Show Summary Details

Page of

PRINTED FROM OXFORD REFERENCE (www.oxfordreference.com). (c) Copyright Oxford University Press, 2013. All Rights Reserved. Under the terms of the licence agreement, an individual user may print out a PDF of a single entry from a reference work in OR for personal use (for details see Privacy Policy and Legal Notice).

date: 18 October 2019

Lovers 

  1. Western wind, when will thou blow,
    The small rain down can rain?
    Christ, if my love were in my arms
    And I in my bed again!
     
    Anonymous: ‘Western Wind’ (published 1790) in New Oxford Book of Sixteenth-Century Verse (1991)
  2. If equal affection cannot be,
    Let the more loving one be me.
     
    W. H. Auden 1907–73 English poet: ‘The More Loving One’ (1976)
  3. To fall in love is to create a religion that has a fallible god.
    Jorge Luis Borges 1899–1986 Argentinian writer: Other Inquisitions 1937–1952 (1964) ‘The Meeting in a Dream’
  4. He's more myself than I am. Whatever our souls are made of his and mine are the same.
    Emily Brontë 1818–48 English novelist and poet: Wuthering Heights (1847) ch. 9
  5. If thou must love me, let it be for nought
    Except for love's sake only.
     
    Elizabeth Barrett Browning 1806–61 English poet: Sonnets from the Portuguese (1850) no. 14
  6. How do I love thee? Let me count the ways.
    I love thee to the depth and breadth and height
    My soul can reach.
     
    Elizabeth Barrett Browning 1806–61 English poet: Sonnets from the Portuguese (1850) no. 43
  7. O, my Luve's like a red, red rose
    That's newly sprung in June;
    O my Luve's like the melodie
    That's sweetly play'd in tune.
     
    Robert Burns 1759–96 Scottish poet: ‘A Red Red Rose’ (1796), derived from various folk-songs
  8. i carry your heart with me (i carry it in
    my heart) i am never without it (anywhere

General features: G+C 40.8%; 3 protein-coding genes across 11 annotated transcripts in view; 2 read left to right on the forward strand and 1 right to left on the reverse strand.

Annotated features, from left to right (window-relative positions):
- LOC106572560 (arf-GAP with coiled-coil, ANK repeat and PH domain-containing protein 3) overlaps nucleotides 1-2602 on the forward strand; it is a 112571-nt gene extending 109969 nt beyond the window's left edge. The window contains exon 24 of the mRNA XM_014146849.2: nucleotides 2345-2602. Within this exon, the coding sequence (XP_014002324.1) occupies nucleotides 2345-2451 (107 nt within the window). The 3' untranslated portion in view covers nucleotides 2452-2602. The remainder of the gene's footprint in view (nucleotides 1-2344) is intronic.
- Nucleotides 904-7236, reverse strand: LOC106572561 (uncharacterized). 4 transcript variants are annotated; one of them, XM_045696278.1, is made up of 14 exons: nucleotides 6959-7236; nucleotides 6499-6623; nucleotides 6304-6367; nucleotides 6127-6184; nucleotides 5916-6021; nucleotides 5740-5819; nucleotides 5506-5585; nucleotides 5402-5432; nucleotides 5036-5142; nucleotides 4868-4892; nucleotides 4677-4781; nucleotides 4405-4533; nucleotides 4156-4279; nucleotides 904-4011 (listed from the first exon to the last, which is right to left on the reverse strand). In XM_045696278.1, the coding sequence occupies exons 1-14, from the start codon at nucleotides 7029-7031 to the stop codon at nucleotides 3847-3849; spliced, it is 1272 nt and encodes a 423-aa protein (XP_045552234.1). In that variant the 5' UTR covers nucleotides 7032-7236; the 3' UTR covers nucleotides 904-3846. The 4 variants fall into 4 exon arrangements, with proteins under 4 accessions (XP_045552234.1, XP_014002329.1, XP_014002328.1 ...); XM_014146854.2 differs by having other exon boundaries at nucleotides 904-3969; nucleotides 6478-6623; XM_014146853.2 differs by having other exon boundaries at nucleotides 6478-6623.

i go you go, my dear; and whatever is done
    by only me is your doing, my darling)
     
    e. e. cummings (Edward Estlin Cummings) 1894–1962 American poet: ‘i carry your heart with me’ (1952)
  9. License my roving hands, and let them go,
    Behind, before, above, between, below.
    O my America, my new found land,
    My kingdom, safeliest when with one man manned.
     
    John Donne 1572–1631 English poet and divine: Elegies ‘To His Mistress Going to Bed’ (1595)
  10. The ones we choose to love become our anchor
    when the hawser of the blood-tie's hacked, or frays.
     
    Tony Harrison 1937–  English poet: v (1985)
  11. I can't get no satisfaction
    I can't get no girl reaction.
     
    Mick Jagger 1943–  and Keith Richards 1943–  English rock musicians: ‘(I Can't Get No) Satisfaction’ (1965 song)
  12. All you need is love.
    John Lennon 1940–80 and Paul McCartney 1942–  English pop singers and songwriters: title of song (1967)
  13. The life that I have
    Is all that I have
    And the life that I have
    Is yours.
     
    The love that I have
    Of the life that I have
    Is yours and yours and yours.
     
    given to the British secret agent Violette Szabo (1921–45), for use with the Special Operations Executive